Fifth Circuit Vacates SEC Private Fund Adviser Ru

Fifth Circuit Vacates SEC Private Fund Adviser Rules

The U.S. Court of Appeals for the Fifth Circuit held that the new SEC regulation of private fund advisers exceeded the agency's statutory authority.

On June 5, 2024, a Fifth Circuit panel vacated regulations adopted by the Securities and Exchange Commission ("SEC") in August 2023 designed to increase protection for investors in private funds. As Jones Day detailed in a previous Alert, "SEC Adopts Long-Awaited and Heavily Debated Private Fund Adviser Rules," these regulations—collectively, the "Final Rule"—were set to govern the offering of terms to investors, regulate fee and expense practices, and impose a host of disclosure and reporting obligations. Several of the Final Rule's compliance deadlines were active or scheduled for September 2024.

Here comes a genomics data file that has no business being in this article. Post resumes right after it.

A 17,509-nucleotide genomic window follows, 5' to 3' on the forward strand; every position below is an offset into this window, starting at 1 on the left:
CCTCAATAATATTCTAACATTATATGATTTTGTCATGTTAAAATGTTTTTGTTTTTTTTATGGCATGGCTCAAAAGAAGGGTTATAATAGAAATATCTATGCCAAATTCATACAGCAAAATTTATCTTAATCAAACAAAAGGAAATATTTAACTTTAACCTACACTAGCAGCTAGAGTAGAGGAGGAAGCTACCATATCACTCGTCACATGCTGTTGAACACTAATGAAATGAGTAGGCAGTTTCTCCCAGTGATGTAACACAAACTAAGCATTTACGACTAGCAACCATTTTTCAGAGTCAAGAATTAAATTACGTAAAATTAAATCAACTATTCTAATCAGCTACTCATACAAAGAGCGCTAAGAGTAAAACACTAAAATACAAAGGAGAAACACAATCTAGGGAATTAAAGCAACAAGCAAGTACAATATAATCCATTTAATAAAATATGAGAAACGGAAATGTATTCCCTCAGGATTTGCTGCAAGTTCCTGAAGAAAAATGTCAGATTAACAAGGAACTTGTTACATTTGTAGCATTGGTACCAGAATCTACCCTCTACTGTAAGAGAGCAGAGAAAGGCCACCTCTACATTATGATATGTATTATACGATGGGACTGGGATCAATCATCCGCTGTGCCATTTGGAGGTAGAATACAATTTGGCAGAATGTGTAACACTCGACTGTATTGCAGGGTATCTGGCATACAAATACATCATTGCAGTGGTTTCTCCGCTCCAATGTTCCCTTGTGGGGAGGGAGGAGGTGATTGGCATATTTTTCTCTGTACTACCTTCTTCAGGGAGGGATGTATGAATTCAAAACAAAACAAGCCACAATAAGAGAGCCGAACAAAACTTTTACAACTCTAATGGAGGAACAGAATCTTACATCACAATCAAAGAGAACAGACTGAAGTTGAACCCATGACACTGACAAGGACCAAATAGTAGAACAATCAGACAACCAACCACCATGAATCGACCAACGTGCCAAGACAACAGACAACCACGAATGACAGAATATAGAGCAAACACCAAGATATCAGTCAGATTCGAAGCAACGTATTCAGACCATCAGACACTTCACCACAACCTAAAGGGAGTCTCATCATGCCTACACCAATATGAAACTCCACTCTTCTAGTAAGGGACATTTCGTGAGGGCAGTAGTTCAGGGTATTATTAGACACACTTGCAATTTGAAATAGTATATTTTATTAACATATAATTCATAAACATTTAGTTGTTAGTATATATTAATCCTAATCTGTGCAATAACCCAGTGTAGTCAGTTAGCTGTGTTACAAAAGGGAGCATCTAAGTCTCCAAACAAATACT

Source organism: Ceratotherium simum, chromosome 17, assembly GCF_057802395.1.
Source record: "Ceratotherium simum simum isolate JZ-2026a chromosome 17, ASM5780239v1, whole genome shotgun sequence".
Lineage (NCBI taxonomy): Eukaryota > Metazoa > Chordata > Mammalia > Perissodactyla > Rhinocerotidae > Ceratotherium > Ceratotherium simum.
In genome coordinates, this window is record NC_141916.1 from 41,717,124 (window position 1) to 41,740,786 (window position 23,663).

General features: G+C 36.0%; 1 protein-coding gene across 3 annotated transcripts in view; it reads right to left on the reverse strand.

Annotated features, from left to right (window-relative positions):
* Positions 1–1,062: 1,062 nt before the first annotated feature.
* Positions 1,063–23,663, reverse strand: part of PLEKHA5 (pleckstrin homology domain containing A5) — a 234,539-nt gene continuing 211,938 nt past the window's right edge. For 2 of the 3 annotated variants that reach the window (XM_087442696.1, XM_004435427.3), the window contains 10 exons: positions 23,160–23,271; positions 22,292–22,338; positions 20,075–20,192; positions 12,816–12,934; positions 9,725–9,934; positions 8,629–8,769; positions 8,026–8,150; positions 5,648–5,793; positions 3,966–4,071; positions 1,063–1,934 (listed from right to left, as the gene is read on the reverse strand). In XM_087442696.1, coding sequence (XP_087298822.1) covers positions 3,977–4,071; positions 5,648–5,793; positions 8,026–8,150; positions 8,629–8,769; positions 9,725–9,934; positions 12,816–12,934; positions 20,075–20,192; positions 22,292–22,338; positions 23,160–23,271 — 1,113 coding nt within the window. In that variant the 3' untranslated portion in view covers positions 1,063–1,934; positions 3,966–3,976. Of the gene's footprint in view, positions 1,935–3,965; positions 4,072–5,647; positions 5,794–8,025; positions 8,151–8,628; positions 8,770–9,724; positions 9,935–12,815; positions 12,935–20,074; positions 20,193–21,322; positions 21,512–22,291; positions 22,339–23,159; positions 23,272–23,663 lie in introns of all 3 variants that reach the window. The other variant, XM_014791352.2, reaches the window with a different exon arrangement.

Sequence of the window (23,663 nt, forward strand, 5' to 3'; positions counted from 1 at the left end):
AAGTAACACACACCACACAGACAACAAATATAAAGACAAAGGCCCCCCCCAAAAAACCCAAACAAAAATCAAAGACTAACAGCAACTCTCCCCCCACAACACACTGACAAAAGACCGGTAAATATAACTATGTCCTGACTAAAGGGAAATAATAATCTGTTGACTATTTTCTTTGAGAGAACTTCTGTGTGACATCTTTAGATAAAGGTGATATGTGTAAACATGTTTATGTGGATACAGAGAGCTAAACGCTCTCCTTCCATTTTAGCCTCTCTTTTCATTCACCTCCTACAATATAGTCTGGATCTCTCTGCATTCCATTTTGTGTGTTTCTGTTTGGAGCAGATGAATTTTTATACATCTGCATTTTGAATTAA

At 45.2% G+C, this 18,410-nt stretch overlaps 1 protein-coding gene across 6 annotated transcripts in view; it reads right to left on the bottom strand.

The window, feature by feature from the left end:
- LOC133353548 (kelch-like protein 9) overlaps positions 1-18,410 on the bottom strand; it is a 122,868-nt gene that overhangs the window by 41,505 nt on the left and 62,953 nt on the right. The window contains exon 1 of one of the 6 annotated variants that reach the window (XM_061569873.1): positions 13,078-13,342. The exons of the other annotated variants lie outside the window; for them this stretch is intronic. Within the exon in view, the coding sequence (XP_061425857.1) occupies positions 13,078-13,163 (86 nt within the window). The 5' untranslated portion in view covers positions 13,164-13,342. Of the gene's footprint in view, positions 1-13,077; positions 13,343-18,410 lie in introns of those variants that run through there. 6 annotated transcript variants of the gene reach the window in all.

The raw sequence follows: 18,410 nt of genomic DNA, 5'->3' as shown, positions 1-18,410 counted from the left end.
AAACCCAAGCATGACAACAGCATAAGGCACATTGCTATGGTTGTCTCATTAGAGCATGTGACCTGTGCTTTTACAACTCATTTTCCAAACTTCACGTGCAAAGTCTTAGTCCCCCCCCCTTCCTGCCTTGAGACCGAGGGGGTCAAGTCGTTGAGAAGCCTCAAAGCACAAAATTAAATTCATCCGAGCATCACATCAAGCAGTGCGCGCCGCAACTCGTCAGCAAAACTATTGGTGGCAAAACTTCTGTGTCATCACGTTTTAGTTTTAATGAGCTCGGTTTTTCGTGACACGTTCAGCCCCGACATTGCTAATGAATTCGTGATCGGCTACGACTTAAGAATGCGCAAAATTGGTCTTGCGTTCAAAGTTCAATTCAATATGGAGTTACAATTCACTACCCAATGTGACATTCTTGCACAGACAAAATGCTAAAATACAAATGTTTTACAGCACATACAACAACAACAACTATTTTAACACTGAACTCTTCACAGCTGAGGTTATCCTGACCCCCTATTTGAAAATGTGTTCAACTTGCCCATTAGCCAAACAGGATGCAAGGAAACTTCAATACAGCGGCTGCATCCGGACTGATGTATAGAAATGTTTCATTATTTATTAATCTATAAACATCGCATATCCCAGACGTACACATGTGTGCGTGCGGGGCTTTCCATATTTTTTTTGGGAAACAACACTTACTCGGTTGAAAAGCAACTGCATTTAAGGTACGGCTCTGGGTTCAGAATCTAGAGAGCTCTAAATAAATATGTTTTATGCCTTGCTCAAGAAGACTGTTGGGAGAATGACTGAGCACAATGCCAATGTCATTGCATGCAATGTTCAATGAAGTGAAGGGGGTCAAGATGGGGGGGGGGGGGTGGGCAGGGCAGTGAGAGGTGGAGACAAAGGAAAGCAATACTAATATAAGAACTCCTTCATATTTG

In response to an industry suit, the Fifth Circuit held that, because "the promulgation of the Final Rule was unauthorized" by statute, "no part of it can stand." This decision may well be the final word on the Final Rule, although the SEC could petition for further review before either the Fifth Circuit (panel or en banc rehearing) or the U.S. Supreme Court. However, any further consideration would be discretionary, and both courts deny most petitions. Absent a stay, the Fifth Circuit panel's vacatur should take effect either in late July 2024 or, if the SEC petitions for rehearing before the Fifth Circuit, after that petition is resolved.  

Notwithstanding that the Fifth Circuit's decision is poised to negate the Final Rule and its deadlines, private fund advisers should expect that the SEC will continue to focus examination and enforcement efforts on the areas they attempted to address via the Final Rule. Private fund advisers should expect that disclosure and consistent application of internal policies in the areas of fees, expenses, and conflicts of interest (in particular in the area of adviser-led secondaries) will be a high priority for the SEC. While unlikely in the near-term, the SEC could try to craft new rules in place of the Final Rule.

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